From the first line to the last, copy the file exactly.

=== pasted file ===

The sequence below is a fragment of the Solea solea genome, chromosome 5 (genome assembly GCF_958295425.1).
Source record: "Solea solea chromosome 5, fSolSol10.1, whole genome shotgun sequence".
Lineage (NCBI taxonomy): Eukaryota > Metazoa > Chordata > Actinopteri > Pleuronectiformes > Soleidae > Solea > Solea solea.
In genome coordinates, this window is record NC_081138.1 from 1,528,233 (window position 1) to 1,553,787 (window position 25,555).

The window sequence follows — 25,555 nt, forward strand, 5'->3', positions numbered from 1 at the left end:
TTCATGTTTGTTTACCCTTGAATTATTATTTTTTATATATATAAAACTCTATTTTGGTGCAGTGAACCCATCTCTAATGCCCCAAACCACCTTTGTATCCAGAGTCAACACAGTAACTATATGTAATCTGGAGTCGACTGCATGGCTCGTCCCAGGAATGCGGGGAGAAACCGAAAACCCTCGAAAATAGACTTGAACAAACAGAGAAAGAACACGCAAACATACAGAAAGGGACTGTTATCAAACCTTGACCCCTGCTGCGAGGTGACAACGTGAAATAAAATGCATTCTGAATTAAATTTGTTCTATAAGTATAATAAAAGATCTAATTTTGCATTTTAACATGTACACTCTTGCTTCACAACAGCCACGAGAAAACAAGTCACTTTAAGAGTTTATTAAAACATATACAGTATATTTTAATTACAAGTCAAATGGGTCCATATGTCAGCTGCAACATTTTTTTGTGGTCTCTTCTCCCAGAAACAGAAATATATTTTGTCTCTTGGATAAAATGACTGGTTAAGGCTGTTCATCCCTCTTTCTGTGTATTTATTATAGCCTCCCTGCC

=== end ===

The sequence below is a fragment of the Solea solea genome, chromosome 5 (genome assembly GCF_958295425.1).
Source record: "Solea solea chromosome 5, fSolSol10.1, whole genome shotgun sequence".
Lineage (NCBI taxonomy): Eukaryota > Metazoa > Chordata > Actinopteri > Pleuronectiformes > Soleidae > Solea > Solea solea.
In genome coordinates, this window is record NC_081138.1 from 1,528,233 (window position 1) to 1,553,787 (window position 25,555).

The window sequence follows — 25,555 nt, forward strand, 5'->3', positions numbered from 1 at the left end:
TTCATGTTTGTTTACCCTTGAATTATTATTTTTTATATATATAAAACTCTATTTTGGTGCAGTGAACCCATCTCTAATGCCCCAAACCACCTTTGTATCCAGAGTCAACACAGTAACTATATGTAATCTGGAGTCGACTGCATGGCTCGTCCCAGGAATGCGGGGAGAAACCGAAAACCCTCGAAAATAGACTTGAACAAACAGAGAAAGAACACGCAAACATACAGAAAGGGACTGTTATCAAACCTTGACCCCTGCTGCGAGGTGACAACGTGAAATAAAATGCATTCTGAATTAAATTTGTTCTATAAGTATAATAAAAGATCTAATTTTGCATTTTAACATGTACACTCTTGCTTCACAACAGCCACGAGAAAACAAGTCACTTTAAGAGTTTATTAAAACATATACAGTATATTTTAATTACAAGTCAAATGGGTCCATATGTCAGCTGCAACATTTTTTTGTGGTCTCTTCTCCCAGAAACAGAAATATATTTTGTCTCTTGGATAAAATGACTGGTTAAGGCTGTTCATCCCTCTTTCTGTGTATTTATTATAGCCTCCCTGCC